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Publication numberUS7188010 B2
Publication typeGrant
Application numberUS 10/477,812
PCT numberPCT/DE2002/002023
Publication dateMar 6, 2007
Filing dateJun 4, 2002
Priority dateJun 13, 2001
Fee statusPaid
Also published asDE10128753A1, EP1399831A2, EP1399831B1, US20040139369, WO2002101349A2, WO2002101349A3
Publication number10477812, 477812, PCT/2002/2023, PCT/DE/2/002023, PCT/DE/2/02023, PCT/DE/2002/002023, PCT/DE/2002/02023, PCT/DE2/002023, PCT/DE2/02023, PCT/DE2002/002023, PCT/DE2002/02023, PCT/DE2002002023, PCT/DE200202023, PCT/DE2002023, PCT/DE202023, US 7188010 B2, US 7188010B2, US-B2-7188010, US7188010 B2, US7188010B2
InventorsManfred Kirschner
Original AssigneeRobert Bosch Gmbh
Export CitationBiBTeX, EndNote, RefMan
External Links: USPTO, USPTO Assignment, Espacenet
Device and method for converting a diagnostic interface to SPI standard
US 7188010 B2
Abstract
A device to convert a diagnostic interface to standard SPI, which includes an electronic unit having a data input, a data output, a synchronization input, a clock input, and a register, and a buffer unit having a signal input, a signal output and an activation input. The data input and the data output of the electronic unit are connected to each other by a first data line. The data output for the electronic unit is connected to the signal input on the buffer unit by a second data line.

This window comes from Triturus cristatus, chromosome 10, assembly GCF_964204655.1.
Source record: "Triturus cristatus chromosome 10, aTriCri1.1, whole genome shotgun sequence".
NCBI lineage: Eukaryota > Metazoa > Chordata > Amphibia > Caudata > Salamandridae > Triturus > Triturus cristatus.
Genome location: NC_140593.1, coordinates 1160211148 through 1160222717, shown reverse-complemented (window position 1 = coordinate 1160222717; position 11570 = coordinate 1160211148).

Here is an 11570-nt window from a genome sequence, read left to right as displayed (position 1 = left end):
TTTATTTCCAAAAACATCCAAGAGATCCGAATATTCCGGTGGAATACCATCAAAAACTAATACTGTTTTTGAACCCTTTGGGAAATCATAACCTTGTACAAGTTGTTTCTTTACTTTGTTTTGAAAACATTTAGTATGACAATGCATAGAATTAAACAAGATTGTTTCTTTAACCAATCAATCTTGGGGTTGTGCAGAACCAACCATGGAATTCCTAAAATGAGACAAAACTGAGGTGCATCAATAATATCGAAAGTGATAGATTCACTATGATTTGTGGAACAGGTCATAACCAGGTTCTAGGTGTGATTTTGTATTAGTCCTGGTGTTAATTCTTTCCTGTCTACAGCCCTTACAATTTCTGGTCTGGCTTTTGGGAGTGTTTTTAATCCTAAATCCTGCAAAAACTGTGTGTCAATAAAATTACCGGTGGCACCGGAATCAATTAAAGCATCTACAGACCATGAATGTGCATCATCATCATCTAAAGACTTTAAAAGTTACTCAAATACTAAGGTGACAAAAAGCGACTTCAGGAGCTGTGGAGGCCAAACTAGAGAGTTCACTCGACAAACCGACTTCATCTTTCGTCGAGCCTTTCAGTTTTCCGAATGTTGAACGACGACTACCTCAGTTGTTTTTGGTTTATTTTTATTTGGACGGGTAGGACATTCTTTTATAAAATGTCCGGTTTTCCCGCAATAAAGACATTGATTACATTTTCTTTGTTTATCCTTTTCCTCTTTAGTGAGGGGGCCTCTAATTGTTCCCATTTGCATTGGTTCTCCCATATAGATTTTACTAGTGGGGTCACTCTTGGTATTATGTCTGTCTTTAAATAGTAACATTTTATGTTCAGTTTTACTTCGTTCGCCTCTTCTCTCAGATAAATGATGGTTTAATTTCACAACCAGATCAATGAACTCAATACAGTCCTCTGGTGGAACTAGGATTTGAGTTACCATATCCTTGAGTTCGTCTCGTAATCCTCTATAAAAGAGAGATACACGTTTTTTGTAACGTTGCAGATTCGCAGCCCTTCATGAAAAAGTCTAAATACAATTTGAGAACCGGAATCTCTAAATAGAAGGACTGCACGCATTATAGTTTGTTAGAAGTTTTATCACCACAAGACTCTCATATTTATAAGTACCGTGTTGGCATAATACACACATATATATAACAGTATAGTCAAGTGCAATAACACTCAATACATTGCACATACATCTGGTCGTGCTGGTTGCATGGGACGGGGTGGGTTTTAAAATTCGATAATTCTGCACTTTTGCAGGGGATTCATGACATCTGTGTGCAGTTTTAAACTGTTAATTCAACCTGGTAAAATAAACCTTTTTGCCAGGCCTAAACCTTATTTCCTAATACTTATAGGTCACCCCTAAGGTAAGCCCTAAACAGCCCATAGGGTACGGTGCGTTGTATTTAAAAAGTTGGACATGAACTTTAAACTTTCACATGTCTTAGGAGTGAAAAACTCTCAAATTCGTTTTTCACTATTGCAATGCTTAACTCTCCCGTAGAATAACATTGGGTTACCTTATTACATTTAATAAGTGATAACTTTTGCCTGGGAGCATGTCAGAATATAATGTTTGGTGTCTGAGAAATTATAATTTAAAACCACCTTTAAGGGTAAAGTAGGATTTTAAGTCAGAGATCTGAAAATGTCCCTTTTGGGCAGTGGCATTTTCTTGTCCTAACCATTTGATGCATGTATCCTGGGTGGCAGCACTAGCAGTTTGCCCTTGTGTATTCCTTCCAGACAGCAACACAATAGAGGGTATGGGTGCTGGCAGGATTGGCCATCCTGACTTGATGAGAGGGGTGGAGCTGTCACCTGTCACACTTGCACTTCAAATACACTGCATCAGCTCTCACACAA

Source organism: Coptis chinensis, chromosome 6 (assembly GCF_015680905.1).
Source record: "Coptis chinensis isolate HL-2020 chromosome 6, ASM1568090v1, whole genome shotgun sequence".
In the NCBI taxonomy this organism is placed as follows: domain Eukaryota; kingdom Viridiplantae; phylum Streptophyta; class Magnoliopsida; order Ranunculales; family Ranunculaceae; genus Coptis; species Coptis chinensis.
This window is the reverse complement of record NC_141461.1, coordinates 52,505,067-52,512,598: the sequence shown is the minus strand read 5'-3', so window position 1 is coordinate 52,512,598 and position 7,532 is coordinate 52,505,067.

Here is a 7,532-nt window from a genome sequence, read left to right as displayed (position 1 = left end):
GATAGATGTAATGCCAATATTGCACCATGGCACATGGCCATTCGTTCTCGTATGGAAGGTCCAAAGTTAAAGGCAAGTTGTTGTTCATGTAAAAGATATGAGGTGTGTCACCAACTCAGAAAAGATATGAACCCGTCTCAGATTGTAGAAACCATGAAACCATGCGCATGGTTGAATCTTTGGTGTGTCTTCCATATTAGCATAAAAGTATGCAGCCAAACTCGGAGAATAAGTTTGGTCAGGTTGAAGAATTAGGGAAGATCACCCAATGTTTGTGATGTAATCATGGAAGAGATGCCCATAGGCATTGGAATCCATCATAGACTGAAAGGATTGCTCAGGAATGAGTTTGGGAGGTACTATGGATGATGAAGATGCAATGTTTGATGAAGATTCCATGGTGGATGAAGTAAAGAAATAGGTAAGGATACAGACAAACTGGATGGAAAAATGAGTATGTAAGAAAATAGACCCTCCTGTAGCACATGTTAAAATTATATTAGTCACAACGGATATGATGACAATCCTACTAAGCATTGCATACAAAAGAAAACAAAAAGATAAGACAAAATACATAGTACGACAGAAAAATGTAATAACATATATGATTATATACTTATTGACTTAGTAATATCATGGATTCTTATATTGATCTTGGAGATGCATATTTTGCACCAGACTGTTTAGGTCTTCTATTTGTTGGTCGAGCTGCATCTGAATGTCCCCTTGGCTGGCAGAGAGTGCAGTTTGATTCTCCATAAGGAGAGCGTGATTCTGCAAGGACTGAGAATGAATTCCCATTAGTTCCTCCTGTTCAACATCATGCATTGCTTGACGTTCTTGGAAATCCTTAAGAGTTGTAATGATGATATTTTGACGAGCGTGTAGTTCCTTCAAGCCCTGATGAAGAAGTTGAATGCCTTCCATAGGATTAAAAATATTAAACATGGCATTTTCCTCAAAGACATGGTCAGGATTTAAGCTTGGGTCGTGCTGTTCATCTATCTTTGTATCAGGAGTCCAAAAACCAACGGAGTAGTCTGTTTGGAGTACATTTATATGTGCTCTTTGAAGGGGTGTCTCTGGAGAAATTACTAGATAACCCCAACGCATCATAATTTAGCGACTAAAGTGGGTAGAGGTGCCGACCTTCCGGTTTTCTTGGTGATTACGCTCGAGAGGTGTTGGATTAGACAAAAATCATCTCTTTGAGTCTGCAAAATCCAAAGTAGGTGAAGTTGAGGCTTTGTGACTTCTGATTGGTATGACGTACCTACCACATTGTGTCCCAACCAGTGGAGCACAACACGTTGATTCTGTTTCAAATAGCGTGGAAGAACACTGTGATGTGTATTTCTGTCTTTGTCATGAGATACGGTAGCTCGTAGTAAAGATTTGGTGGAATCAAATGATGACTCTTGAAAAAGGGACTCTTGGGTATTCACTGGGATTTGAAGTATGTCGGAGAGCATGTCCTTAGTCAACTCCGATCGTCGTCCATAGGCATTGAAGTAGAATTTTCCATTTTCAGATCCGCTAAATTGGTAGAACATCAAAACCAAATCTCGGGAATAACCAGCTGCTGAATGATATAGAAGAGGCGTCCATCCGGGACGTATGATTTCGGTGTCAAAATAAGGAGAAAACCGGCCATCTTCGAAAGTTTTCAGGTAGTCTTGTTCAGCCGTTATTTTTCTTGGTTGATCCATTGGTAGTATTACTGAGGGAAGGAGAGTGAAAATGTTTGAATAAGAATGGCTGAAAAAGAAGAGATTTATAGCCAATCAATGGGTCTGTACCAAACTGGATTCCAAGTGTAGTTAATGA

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Claims(10)
1. A device for converting a diagnostic interface to standard SPI, comprising:
an electronic unit having a data input, a data output, a synchronization input, a clock input and a register;